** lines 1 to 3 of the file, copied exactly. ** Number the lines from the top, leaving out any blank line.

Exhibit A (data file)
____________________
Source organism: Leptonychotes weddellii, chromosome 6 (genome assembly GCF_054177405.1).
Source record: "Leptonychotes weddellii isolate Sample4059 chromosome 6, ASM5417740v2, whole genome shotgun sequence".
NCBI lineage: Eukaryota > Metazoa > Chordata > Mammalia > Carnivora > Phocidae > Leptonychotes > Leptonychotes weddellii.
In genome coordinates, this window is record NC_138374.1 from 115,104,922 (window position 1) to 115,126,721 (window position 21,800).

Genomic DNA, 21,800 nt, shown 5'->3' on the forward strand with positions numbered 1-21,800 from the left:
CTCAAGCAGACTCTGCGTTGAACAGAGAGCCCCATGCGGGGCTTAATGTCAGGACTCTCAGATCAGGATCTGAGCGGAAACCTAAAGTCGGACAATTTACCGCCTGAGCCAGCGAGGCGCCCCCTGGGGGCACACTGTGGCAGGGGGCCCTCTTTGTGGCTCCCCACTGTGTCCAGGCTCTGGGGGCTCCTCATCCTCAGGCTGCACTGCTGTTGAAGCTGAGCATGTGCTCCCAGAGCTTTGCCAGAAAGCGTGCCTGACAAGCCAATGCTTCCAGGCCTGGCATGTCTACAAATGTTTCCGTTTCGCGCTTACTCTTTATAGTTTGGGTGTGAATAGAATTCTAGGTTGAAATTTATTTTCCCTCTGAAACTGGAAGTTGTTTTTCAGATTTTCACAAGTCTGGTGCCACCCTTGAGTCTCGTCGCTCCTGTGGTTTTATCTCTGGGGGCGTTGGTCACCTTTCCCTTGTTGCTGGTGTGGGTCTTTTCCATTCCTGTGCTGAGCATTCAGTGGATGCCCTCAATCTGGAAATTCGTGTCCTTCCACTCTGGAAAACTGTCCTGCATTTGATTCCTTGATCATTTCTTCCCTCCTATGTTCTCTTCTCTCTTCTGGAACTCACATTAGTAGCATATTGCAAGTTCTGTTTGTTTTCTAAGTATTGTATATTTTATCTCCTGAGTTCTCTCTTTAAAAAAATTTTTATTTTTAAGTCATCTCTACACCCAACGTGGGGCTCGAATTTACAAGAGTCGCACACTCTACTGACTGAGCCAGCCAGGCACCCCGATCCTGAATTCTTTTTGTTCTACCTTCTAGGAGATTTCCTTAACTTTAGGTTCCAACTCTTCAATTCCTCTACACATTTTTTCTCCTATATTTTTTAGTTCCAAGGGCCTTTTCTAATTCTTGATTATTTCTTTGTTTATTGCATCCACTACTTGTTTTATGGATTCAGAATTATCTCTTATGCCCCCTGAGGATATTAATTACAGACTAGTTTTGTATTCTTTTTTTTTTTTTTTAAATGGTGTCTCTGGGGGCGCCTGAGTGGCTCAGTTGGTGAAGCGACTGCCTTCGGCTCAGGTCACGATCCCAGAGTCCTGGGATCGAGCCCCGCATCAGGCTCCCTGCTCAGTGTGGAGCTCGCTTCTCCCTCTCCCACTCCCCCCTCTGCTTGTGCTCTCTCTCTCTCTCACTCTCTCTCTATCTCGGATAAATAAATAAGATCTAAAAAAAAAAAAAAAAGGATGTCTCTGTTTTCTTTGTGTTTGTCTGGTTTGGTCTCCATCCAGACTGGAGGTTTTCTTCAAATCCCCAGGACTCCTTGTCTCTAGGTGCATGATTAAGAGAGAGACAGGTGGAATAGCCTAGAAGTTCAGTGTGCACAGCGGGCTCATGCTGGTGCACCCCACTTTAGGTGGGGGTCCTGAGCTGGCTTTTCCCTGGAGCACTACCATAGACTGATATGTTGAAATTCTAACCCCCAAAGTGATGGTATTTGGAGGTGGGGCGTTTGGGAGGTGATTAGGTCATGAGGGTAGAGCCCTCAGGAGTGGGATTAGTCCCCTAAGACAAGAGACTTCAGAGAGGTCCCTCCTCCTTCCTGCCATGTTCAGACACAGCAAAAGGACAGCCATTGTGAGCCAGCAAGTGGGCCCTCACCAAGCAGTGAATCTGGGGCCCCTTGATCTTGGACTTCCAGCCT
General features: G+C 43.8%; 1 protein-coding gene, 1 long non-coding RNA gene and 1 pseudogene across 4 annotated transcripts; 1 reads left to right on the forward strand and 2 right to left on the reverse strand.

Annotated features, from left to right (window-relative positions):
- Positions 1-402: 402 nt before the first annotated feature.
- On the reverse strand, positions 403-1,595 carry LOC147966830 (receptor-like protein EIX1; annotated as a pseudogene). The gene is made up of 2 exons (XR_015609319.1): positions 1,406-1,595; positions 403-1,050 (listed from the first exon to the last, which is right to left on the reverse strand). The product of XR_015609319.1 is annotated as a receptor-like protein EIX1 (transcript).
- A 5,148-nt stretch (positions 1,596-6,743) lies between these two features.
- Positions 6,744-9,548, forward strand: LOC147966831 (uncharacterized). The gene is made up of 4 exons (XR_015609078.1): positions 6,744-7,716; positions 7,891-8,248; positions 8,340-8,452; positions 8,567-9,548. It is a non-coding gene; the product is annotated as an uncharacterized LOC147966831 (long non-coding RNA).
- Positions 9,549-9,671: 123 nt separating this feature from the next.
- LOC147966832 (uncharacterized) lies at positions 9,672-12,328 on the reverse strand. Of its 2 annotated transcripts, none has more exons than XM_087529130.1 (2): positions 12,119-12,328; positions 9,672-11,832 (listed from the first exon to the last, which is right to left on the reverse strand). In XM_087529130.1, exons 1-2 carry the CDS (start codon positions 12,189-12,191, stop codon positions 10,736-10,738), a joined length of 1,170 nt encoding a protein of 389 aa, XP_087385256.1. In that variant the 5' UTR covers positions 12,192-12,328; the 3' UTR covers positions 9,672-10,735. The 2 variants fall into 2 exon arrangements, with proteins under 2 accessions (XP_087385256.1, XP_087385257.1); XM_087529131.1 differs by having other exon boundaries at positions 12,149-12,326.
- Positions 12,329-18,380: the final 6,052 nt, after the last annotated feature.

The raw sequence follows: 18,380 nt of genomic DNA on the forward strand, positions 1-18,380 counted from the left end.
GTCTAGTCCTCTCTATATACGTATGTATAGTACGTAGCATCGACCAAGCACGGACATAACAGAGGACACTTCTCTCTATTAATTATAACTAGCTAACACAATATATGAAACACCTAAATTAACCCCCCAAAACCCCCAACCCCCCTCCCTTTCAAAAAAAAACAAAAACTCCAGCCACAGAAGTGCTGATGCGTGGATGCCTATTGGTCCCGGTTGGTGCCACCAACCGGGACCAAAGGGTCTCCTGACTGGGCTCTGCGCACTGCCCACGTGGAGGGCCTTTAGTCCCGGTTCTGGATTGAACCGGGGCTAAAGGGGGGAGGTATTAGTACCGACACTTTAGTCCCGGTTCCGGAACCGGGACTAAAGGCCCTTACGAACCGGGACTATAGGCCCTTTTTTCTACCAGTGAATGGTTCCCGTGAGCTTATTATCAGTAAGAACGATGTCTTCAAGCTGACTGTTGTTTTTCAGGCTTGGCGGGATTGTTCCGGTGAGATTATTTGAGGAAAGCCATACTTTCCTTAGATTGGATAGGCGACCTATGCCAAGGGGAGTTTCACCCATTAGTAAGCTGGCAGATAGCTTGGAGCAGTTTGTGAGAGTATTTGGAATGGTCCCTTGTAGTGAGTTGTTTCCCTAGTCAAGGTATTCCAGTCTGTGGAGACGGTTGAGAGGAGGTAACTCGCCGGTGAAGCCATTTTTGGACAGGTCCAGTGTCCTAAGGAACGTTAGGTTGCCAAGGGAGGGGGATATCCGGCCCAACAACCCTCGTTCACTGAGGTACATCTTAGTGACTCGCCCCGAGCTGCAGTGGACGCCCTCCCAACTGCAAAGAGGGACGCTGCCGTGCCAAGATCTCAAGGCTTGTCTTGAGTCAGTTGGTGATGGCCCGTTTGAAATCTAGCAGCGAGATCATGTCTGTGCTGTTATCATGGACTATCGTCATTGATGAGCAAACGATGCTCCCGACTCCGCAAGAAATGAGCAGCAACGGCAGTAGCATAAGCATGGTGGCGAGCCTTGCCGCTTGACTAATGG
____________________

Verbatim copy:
Source organism: Leptonychotes weddellii, chromosome 6 (genome assembly GCF_054177405.1).
Source record: "Leptonychotes weddellii isolate Sample4059 chromosome 6, ASM5417740v2, whole genome shotgun sequence".
NCBI lineage: Eukaryota > Metazoa > Chordata > Mammalia > Carnivora > Phocidae > Leptonychotes > Leptonychotes weddellii.